Employers may be subject to punitive damages in a negligent hiring case despite a lack of actual knowledge of an employee's particular unfitness.

The case is Doe v. Catholic Bishop of Chicago, 2017 IL App (1st) 162388.

Facts

The Doe plaintiff's claim included a negligent employment claim against the employer stemming from allegations that a priest sexually molested him when he was in the third grade. The trial court granted plaintiff leave to amend his complaint to add a claim for punitive damages. The punitive damages claim alleged that the employer "consciously disregarded the known risk the priest posed to its parishioners."

To support his claim for punitive damages, the plaintiff claimed the defendant employer: 1) knew some of its priests were involved in a sexual misconduct scandal involving minors, 2) ignored record keeping policies adopted in response to the scandal, 3) knew of the specific priest's misconduct in the past and failed to investigate it, 4) failed to investigate the priest's misconduct after he was ordained, and 5) failed to report suspicious incidents involving the priest to DCFS.

Trial Court Ruling

The trial court granted the plaintiff leave to amend his complaint and add a claim for punitive damages. It rejected the defendant employer's argument that it must have had actual knowledge of the priest's particular unfitness. Instead, it held that the proper standard was "whether the plaintiff presented sufficient facts to allow a jury to reasonably find that the defendant showed an utter indifference to the rights and safety of others in ordaining" the priest. The defendant employer's motion to reconsider was denied, so it appealed.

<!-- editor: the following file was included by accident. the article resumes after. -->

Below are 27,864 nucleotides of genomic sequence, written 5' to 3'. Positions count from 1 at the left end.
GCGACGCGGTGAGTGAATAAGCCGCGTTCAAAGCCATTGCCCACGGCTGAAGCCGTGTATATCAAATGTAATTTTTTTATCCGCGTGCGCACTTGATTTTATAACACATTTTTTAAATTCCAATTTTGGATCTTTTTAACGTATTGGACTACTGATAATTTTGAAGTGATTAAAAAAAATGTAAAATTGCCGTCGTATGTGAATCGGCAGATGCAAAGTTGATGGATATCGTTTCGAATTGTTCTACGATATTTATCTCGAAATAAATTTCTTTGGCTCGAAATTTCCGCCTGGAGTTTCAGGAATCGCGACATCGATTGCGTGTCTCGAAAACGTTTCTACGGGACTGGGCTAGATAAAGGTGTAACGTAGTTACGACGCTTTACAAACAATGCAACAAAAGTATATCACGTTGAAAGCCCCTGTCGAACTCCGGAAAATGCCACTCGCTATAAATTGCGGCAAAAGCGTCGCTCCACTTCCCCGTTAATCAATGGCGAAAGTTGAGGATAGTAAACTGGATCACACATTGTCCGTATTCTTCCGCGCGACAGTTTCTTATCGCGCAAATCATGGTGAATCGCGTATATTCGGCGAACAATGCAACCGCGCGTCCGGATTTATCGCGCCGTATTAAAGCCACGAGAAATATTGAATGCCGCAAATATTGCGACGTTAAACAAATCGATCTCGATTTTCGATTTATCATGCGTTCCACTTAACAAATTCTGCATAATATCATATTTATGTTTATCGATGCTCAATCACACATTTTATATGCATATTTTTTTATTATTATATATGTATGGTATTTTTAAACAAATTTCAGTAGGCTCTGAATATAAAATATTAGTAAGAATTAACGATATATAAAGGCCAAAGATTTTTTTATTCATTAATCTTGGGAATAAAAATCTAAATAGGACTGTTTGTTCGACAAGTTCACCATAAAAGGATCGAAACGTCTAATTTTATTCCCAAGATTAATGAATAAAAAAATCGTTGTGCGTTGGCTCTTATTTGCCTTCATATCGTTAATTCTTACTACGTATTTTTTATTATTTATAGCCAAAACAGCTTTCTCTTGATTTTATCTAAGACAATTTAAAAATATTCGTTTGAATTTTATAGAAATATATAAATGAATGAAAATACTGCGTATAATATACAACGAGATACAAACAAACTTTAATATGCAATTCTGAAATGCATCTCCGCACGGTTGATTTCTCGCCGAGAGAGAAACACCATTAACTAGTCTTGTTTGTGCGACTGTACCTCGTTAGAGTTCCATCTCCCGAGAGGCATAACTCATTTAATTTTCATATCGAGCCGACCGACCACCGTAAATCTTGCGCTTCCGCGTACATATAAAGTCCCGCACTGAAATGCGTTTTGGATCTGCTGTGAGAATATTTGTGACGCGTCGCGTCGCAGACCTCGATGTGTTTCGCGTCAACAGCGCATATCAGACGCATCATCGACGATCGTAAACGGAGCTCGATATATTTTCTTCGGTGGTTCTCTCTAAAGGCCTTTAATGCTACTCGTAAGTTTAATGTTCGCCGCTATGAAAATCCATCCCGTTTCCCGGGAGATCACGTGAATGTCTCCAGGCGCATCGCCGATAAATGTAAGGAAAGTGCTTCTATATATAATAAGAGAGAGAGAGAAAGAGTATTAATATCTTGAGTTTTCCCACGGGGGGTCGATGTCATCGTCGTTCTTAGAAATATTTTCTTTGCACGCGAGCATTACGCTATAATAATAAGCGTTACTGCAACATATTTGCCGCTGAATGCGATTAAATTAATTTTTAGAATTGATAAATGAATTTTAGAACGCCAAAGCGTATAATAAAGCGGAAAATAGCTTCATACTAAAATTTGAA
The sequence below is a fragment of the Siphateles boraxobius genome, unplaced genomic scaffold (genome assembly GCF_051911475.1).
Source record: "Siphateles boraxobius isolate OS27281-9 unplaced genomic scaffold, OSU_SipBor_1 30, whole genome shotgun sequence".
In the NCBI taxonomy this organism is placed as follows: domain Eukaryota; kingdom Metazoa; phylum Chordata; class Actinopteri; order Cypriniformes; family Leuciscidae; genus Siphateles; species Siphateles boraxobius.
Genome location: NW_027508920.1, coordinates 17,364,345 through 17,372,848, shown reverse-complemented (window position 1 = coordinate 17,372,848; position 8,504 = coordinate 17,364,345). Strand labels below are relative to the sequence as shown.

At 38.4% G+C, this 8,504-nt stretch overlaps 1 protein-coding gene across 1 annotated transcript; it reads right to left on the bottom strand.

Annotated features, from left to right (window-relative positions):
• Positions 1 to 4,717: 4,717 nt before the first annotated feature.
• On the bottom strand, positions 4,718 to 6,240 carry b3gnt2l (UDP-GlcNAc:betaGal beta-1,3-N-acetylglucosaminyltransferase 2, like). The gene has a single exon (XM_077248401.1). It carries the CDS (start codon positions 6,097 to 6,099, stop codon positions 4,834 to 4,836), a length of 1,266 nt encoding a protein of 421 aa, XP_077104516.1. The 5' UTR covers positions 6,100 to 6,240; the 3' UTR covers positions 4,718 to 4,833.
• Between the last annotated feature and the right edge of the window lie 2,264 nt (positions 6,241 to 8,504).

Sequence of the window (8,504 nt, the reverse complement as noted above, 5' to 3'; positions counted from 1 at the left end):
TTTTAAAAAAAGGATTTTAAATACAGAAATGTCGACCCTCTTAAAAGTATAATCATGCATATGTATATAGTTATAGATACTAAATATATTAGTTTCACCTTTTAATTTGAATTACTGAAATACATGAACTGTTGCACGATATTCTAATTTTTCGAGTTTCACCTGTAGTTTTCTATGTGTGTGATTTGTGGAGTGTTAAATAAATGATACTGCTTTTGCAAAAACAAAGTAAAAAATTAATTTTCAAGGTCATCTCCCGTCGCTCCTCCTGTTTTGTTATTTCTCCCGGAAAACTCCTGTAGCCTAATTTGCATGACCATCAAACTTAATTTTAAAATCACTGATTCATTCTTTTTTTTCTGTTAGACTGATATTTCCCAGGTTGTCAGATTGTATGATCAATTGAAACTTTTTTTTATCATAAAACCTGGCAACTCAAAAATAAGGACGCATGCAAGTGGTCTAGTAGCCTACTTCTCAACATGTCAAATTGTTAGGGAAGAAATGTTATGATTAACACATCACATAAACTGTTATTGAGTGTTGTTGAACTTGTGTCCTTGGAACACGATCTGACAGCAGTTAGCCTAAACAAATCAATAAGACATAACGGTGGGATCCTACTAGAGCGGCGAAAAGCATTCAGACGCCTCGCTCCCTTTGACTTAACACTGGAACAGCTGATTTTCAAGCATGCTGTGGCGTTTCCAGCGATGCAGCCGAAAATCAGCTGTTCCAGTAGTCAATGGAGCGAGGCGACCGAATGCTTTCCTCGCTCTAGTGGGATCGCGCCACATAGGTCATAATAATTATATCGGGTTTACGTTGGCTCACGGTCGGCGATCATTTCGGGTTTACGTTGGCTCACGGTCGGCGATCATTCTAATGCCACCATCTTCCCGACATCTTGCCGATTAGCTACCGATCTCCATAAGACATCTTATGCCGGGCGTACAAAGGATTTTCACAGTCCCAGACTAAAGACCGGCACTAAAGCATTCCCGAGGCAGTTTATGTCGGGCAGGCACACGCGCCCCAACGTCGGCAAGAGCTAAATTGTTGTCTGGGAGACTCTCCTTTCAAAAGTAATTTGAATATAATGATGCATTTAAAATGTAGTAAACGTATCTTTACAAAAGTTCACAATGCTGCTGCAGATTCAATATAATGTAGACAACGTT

Appellate Court's Decision

The employer defendant argued that the plaintiff could only satisfy the conscious disregard or willful and wanton conduct standard that allows for punitive damages by showing that it knew of the priest's proclivity to sexually abuse children.

The appellate court disagreed. It noted that the same set of facts can serve as the basis for a negligence claim and also for an award of punitive damages. The court said it is for a jury to decide to what level the conduct rose after hearing the evidence. The appellate court refused to interfere with the jury's role in answering that question of fact and held that the trial court used the appropriate standard in allowing the plaintiff's claim for punitive damages.

The Takeaway

Employers should be aware that any argument seeking to prohibit a request for punitive damages in a negligent hiring/supervision/retention claim premised on the fact that it did not have actual knowledge of a its employee's particular unfitness will fail.